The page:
Carissa Giebel column The Family Farm or Cottage
11:00 PM, Mar. 28, 2011 |
Families often have a farm, land or real estate that has sentimental value to their family. Sometimes these family assets have been passed down multiple generations. Other times, this is the first generation to own the asset, but the plan is to pass it down to the next generation.
Too often, the planning required to successfully pass down the asset to the next generation is never done, which ends up causing the family more heartache, time and expenses than necessary. Many owners never consider the potential pitfalls when it comes to passing down a family asset.
The family cottage should continue being a source of joy rather than a source of family bickering, and more often than not, this depends on how it's passed down. I am going to use the family cottage as an example throughout, but you can replace the cottage with your family asset (hunting land, farm, cabin, etc.). When it comes to these special assets, there are a number of factors to consider.
First, you need to know if your children are genuinely interested in the family cottage. Do they live in the area or too far away to enjoy it? Maybe only one child is interested. What if the interested child can't afford to buy the others out? How do you plan to keep things equal? Could the children afford the taxes? Are your children's spouses interested? Do you want them to be part owners? What if there would be a divorce?
You also need to consider the capital gains tax. If you gift the cottage to the children during your lifetime, rather than allowing them to inherit it after you pass away, they will not get a step up in basis, which could be a significant tax loss. Also, consider what could happen to the cottage if you or your spouse would need long-term care. Did you do the proper estate planning to prevent the asset from being subject to nursing home costs?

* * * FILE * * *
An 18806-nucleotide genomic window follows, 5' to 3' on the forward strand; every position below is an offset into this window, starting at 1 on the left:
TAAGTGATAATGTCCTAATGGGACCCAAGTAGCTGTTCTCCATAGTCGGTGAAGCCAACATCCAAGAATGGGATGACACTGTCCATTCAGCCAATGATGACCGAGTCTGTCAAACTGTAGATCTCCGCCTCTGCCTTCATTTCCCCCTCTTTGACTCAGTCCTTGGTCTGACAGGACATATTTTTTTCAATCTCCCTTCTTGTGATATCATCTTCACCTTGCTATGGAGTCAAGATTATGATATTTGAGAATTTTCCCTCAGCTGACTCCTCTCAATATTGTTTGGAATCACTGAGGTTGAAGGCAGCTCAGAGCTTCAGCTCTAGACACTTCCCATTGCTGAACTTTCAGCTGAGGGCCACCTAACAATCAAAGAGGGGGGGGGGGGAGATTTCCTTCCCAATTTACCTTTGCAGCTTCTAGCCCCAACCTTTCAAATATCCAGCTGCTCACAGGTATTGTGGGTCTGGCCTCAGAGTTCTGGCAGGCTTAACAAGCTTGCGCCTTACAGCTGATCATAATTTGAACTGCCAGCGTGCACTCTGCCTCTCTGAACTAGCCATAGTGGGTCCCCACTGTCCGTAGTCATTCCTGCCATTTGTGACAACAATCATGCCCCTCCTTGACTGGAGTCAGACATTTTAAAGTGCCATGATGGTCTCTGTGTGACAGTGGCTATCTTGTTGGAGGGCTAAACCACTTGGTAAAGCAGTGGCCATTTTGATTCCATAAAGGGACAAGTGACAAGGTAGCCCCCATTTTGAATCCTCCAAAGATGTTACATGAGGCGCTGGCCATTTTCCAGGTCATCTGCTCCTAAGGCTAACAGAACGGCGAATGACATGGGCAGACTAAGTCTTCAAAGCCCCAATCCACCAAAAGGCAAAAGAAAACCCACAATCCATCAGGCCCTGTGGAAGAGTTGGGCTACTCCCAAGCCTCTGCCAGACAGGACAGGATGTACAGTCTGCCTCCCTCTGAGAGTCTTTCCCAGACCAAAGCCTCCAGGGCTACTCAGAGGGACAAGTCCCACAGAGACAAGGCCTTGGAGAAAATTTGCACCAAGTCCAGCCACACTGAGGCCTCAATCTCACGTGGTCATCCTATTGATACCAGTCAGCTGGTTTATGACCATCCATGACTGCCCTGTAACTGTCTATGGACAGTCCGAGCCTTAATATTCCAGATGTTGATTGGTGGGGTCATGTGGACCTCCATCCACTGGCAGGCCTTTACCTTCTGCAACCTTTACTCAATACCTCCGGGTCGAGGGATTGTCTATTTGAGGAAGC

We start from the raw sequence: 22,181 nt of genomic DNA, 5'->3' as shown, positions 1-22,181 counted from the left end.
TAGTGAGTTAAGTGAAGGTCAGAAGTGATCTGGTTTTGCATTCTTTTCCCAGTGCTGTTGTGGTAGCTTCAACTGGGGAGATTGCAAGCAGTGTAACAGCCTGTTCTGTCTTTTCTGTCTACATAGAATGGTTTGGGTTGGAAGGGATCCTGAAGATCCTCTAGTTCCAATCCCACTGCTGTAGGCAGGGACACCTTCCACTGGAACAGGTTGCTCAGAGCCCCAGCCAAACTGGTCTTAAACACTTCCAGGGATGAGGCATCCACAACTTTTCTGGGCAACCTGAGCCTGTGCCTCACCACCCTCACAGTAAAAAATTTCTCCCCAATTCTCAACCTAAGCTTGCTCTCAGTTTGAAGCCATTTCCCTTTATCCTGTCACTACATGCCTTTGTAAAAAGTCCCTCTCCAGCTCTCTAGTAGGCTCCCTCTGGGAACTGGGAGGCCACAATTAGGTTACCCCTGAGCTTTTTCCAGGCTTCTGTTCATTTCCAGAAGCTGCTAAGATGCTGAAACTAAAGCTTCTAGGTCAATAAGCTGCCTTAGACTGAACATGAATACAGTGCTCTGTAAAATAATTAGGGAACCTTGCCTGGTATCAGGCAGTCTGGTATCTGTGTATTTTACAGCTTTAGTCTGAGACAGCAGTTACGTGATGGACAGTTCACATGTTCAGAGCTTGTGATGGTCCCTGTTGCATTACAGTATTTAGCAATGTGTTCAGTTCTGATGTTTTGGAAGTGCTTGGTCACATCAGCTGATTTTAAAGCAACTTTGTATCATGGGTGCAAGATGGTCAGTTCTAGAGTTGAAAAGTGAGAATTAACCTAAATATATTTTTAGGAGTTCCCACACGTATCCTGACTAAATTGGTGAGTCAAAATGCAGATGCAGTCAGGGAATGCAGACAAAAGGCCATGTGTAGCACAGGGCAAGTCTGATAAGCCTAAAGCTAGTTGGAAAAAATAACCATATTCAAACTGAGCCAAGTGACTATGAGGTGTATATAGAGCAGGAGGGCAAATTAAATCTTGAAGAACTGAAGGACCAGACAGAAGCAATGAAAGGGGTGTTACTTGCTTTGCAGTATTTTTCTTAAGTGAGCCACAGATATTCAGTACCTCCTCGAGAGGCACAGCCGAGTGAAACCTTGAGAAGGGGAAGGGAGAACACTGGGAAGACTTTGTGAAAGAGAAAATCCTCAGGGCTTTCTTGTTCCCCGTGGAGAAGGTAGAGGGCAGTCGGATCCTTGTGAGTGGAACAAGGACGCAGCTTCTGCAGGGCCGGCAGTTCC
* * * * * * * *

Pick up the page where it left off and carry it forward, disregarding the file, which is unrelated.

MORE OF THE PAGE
Here are additional factors you may not have considered: Who is going to make major decisions about the cottage, including the ultimate sale? Maybe voting rights should be put into place. Do you want one child to be able to force the sale of the entire cottage? Who will manage and take care of the cottage? How will maintenance be paid for? What happens if a child or grandchild experiences creditor issues, bankruptcy, divorce, health issues, or has a lien or encumbrance against the title of the cottage? As the next generation comes along, at what point do they get to have their own slot as opposed to sharing with their parents? What if a family member is no longer interested in keeping their ownership interest? How will value be determined? What procedures are in place to resolve disputes?
It's always best to sit down with your children and discuss who is actually interested in the family cottage. With proper planning, there's always a better chance the family cottage will stay within the family and continue to be used for its intended purpose, which is to maintain and strengthen family relationships.